SIMON TUTCHENER AT LONDON FASHION WEEK
Louise Stickland Follows the progress of Lighting Designer Simon Tutchener and his crew as they prepare for another eventful week with the beautiful people...
As the whole industry rises to the challenge of managing manic schedules, diaries and workflows, and perfecting the dexterous tasks of juggling and balancing multiple projects, lighting designer Simon Tutchener’s London Fashion Week 2007 schedule makes even the most frenetic workaholic look slothful.
Pushing the boundaries of mental efficiency and exploring new realms of creative sleep management are just two of the many challenges taken on whilst wrestling some mind-boggling lighting logistics in one of the most demanding and high pressured production environments... all the while retaining an essential sense of humour. Meanwhile, Tutchener still secretly hopes that he might discover the black art of cloning himself!
TPi caught up with Tutchener amidst six hectic days at the last LFW in September, during which — in his 25th season with the event — he lit over 30 different shows working for a variety of different designers and producers, both in the official British Fashion Council (BFC) Tent at the Natural History Museum and at various ‘offsite’ shows and events.
Achieved with the help of some seriously A-Team crews and lighting rigs from Bandit Lites UK (BFC Tent) and Entec (various offsite venues) plus his famous ‘Superbike’ location hopper, Tutchener also kept on top of the then imminent Take That tour rehearsals — the largest UK rock‘n’roll touring show of the autumn.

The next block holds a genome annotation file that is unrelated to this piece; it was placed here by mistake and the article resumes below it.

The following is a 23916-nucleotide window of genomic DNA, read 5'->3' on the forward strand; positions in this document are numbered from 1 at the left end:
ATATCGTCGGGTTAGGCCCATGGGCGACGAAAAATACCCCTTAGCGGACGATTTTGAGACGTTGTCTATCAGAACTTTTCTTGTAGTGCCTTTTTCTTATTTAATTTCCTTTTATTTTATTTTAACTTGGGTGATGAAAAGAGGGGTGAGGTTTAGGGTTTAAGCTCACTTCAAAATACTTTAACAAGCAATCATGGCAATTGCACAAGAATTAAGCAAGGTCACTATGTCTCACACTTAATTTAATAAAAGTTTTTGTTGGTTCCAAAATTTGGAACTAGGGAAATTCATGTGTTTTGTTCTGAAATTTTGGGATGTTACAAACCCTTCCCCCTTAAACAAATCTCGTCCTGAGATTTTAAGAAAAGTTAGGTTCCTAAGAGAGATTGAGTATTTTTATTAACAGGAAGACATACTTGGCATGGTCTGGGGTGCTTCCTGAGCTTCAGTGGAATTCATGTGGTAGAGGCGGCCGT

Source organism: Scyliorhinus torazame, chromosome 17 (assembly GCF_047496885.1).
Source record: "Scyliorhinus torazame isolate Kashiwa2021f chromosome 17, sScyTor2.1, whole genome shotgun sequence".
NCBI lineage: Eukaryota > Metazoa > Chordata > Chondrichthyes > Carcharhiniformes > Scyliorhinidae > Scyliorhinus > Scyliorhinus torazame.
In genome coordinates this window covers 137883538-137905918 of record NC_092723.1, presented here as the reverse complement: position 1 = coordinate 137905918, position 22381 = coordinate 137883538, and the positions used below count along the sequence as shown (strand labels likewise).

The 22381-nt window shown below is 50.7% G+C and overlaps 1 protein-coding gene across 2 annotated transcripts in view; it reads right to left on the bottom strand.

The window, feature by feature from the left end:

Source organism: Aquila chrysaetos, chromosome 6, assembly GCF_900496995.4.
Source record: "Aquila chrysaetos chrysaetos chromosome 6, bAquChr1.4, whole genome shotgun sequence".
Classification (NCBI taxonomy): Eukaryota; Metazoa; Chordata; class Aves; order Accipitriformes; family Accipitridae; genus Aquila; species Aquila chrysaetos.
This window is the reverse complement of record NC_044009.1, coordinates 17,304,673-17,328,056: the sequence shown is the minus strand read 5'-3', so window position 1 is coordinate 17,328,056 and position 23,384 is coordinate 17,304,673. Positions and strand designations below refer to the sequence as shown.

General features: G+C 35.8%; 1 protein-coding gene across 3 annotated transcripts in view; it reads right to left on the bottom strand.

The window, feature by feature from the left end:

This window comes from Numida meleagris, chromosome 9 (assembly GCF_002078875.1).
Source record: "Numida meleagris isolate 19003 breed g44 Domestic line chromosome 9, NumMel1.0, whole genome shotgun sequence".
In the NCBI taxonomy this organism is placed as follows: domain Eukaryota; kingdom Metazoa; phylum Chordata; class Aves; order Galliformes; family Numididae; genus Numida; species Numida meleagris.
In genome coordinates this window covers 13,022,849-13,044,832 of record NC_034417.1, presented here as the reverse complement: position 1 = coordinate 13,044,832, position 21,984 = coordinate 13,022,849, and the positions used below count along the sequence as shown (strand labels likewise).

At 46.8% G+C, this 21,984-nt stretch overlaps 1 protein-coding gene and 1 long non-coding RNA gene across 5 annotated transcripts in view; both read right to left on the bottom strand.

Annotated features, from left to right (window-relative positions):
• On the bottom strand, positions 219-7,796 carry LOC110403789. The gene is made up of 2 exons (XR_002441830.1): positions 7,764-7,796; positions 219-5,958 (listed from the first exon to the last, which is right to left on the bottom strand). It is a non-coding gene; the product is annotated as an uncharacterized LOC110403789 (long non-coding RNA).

He’s the first to admit that LFW has contributed dramatically to his renowned diplomatic skills over the years, fine-tuned his time management to new levels of anality and enabled him to balance the physical and psychological demands of several clients simultaneously. Never mind honing runway lighting to a fine art!
When Tutchener first lit the show in the early 1990s, the tents were smaller, the lighting rigs were largely PAR can-based, the photography and video utilised films and tapes, and the hyperbole surrounding the event was nothing compared to its current proportions. Now, the unforgiving world of international fashion media descend like vultures for their slice of the action — the stakes and the money are high and everything has to be spot on.
Tutchener is the first to admit that he couldn’t do it without the incredible teamwork and camaraderie of his various crews to help crunch the logistics and deal with all the physical changes needed to keep shows together. Up to five shows a day can be staged in the BFC Tent, and all of them can have specific and very different lighting (and set) requirements in addition to the standard tungsten rig that is supplied.
Lighting equipment for the BFC Tent was again supplied by Bandit Lites UK for production team S2 Events, led by the unflappable Tom Brunsdon. Offsite, Entec returned to service the diverse demands of Tutchener’s six site-specific shows throughout the week, plus various others. There were also certain overlapping elements of kit needed in different locations at different times, for which the two rental companies collaborated to ensure Tutchener had exactly what he wanted when he wanted it.
Sunday, day two of LFW had already commenced at 7am when Tutchener arrived bright and breezy at the BFC Tent, from an off-site pre-rig the night before. With LFW itself kicking off on the Saturday, this had allowed the BFC crew, led by Mick Freer, to get a head start in pre-rigging ballasts for 35 MSR light sources needed for Amanda Wakeley’s show, which was second on Sunday’s schedule.